19 March 2013
19 March 2013
The Airbus A350 XWB, which is the first Airbus to be over 50% composite, includes all composite primary structures built with Hexcel carbon fibre and prepreg, is due to make its maiden flight.
Hexcel says it secured the A350 XWB contract by developing a complete composite proposal including carbon fibre prepreg and associated products. Hexcel’s experience in Intermediate Modulus carbon fibres was used to design HexTow IMA to Airbus requirements. The HexPly M21E prepreg resin matrix was developed by its chemists to ensure that the very high performance properties in the fibre were fully optimised in the cured prepreg laminates.
According to Hexcel, the A350 XWB composite structures built by Airbus and the Tier 1’s using HexPly M21E/IMA include entire fuselage panels, keel beam, the entire wing (covers, spars and center wing-box) and empennage. The A350 XWB Lower Wing Covers are the biggest single civil aviation parts ever made from carbon fibre, measuring 32 meters long by 6 meters wide.
To meet the increasing demand for HexTow carbon fibre, new lines have been added at Hexcel’s PAN precursor facility in Decatur, Alabama, US; new carbon fibre lines have been commissioned in Salt Lake City, Utah, US; and Hexcel built its first European carbon fibre manufacturing plant in Illescas, Spain.
To produce the vast quantities of prepreg required for the A350 XWB, Hexcel explains that it introduced a new model for the cost-effective large scale production of prepreg, producing resin film in a continuous process to very tight aerial weight tolerances in Duxford, UK which has improved the quality, accuracy and consistency of the resin film. Hexcel is also expanding its prepreg matrix capacities at its Salt Lake City, Utah, US facility.
The resin film from the UK is converted into UD prepreg at Hexcel facilities in France, Spain, Germany and the US from where it is supplied to nearby Airbus facilities and the Tier 1s throughout Europe and the US. It says this has resulted in a highly effective supply chain model for prepreg production, which benefits the customer and Hexcel, resulting in shorter lead times, greater responsiveness, reduced transportation of materials, point of use delivery, less packaging, reduced inventory and less requirement for cold storage space.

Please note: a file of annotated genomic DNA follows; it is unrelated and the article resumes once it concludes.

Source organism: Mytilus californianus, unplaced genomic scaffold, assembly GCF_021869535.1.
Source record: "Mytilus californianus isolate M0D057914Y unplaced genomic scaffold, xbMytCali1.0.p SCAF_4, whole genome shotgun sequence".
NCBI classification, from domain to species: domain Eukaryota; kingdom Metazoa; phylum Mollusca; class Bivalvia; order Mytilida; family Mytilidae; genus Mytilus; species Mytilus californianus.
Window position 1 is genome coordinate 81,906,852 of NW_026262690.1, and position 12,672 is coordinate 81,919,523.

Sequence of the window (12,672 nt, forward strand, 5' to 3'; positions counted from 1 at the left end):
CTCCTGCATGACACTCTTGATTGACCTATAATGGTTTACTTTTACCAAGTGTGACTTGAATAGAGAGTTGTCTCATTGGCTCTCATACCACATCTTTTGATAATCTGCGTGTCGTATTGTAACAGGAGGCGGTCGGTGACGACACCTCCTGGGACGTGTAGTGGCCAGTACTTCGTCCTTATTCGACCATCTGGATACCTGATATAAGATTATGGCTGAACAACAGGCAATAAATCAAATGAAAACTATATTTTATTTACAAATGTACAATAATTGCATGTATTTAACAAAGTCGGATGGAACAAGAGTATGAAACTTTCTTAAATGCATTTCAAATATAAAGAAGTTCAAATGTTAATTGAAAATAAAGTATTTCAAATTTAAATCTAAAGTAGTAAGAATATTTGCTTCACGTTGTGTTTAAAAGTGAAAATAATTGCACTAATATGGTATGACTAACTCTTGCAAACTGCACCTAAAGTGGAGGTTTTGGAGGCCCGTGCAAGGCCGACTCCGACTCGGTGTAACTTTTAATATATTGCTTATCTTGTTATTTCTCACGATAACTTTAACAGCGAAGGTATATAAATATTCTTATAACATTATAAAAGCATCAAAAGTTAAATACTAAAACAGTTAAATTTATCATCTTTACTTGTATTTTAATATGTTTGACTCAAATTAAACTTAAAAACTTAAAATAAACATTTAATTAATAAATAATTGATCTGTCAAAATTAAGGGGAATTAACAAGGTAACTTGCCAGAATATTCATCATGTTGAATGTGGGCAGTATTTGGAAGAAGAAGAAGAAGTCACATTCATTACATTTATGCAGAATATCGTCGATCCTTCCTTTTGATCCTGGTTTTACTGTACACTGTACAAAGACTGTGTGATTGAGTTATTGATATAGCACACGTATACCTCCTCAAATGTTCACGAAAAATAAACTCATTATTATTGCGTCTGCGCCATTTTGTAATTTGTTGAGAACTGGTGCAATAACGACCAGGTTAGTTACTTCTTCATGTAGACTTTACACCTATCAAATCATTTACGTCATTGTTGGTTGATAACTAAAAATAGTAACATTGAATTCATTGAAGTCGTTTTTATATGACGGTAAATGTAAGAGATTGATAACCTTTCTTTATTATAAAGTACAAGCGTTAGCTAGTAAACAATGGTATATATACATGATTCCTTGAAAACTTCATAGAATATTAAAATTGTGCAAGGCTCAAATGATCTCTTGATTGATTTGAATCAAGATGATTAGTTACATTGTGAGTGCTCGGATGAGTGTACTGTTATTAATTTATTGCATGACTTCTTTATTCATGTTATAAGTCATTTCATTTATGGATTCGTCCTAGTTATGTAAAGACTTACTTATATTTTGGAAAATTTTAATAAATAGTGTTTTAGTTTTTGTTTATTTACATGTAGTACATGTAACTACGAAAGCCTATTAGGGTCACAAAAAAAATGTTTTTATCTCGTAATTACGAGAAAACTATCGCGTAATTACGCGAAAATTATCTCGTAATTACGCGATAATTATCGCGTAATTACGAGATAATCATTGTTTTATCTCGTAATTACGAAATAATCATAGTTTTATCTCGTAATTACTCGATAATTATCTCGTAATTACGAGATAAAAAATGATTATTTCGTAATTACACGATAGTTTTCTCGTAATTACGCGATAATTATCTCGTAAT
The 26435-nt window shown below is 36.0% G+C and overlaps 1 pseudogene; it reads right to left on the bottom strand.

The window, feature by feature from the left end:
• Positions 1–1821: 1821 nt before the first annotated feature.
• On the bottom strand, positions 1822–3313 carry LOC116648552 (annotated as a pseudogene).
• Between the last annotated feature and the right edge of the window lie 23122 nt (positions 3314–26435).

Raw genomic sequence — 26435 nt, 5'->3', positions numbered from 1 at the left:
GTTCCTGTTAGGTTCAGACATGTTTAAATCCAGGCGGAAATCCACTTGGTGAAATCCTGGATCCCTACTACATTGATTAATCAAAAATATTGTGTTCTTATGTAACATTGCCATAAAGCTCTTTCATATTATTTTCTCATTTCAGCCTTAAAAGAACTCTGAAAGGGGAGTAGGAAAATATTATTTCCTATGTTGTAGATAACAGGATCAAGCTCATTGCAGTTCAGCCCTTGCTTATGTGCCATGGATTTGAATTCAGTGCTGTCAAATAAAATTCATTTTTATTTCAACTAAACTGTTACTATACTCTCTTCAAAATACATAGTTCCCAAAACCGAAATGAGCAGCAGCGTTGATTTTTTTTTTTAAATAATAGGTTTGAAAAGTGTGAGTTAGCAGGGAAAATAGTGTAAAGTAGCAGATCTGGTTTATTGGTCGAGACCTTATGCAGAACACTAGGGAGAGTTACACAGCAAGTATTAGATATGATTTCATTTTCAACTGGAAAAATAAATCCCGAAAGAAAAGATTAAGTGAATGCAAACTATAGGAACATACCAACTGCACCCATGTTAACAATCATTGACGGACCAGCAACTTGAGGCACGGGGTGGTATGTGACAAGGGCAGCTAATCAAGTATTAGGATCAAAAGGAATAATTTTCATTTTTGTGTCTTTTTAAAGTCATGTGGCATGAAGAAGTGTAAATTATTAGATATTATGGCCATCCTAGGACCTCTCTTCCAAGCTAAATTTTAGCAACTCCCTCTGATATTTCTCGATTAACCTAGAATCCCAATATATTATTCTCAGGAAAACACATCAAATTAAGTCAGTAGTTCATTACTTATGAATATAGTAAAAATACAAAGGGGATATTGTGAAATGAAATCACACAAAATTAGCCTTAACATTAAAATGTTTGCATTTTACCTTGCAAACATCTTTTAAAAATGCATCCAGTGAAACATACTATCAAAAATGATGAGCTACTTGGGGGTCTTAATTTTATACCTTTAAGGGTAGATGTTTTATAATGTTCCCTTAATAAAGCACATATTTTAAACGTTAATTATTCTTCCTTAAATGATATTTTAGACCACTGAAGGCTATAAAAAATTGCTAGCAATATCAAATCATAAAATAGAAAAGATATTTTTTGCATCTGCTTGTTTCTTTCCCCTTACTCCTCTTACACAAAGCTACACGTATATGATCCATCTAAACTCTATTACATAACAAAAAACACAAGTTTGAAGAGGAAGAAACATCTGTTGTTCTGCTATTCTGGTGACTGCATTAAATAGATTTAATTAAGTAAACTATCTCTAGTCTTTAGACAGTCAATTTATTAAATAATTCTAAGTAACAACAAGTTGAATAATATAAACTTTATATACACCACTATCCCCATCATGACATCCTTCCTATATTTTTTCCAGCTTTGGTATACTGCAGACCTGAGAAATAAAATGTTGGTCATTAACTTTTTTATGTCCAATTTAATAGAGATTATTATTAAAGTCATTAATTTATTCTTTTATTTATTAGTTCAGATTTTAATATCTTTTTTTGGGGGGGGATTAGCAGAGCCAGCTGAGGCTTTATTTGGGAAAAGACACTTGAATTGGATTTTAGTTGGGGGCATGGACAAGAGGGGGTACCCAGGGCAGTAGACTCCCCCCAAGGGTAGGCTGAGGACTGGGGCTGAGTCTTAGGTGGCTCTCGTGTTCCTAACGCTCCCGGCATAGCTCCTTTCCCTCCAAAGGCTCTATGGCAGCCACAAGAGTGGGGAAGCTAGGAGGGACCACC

“We are very much looking forward to celebrating the A350 XWB first flight later this year” said Nick Stanage, Hexcel President and COO. “Since we were awarded the contract by Airbus back in 2008 we have delivered on our commitments by investing in Hexcel’s global capacity as required for the A350 and other aircraft programs. Our expansion has been successful because of our close cooperation with Airbus and their global partners. The combination of advanced technology and operational excellence is the foundation for our business at Hexcel and I wish to thank our Hexcel team, suppliers and valued customers who are working on the A350 program for their dedication and commitment.”
Australian organisations Austrak, Laing O’Rourke and the University of Southern Queensland (USQ) have joined forces to develop polymer composite solutions for bridge transoms in a $10 million project titled Polymer Composite Transoms for Rail Bridge Deck Replacement (CompTrans).
The American Composites Manufacturers Association (ACMA) led a Transportation and Defence Fly-In, 25-26 September 2018, during which ACMA members and staff met with more than 75 congressional offices and several key decision makers from federal agencies.
As the rail sector looks to new technologies to enable it to answer sustainability, performance and cost challenges, applications for pultruded composites are set to grow, according to a new report from the European Pultrusion Technology Association (EPTA). Lightweight, high performance, durable composites offer energy efficient solutions with lower environmental impact and reduced through-life costs in rolling stock and rail infrastructure.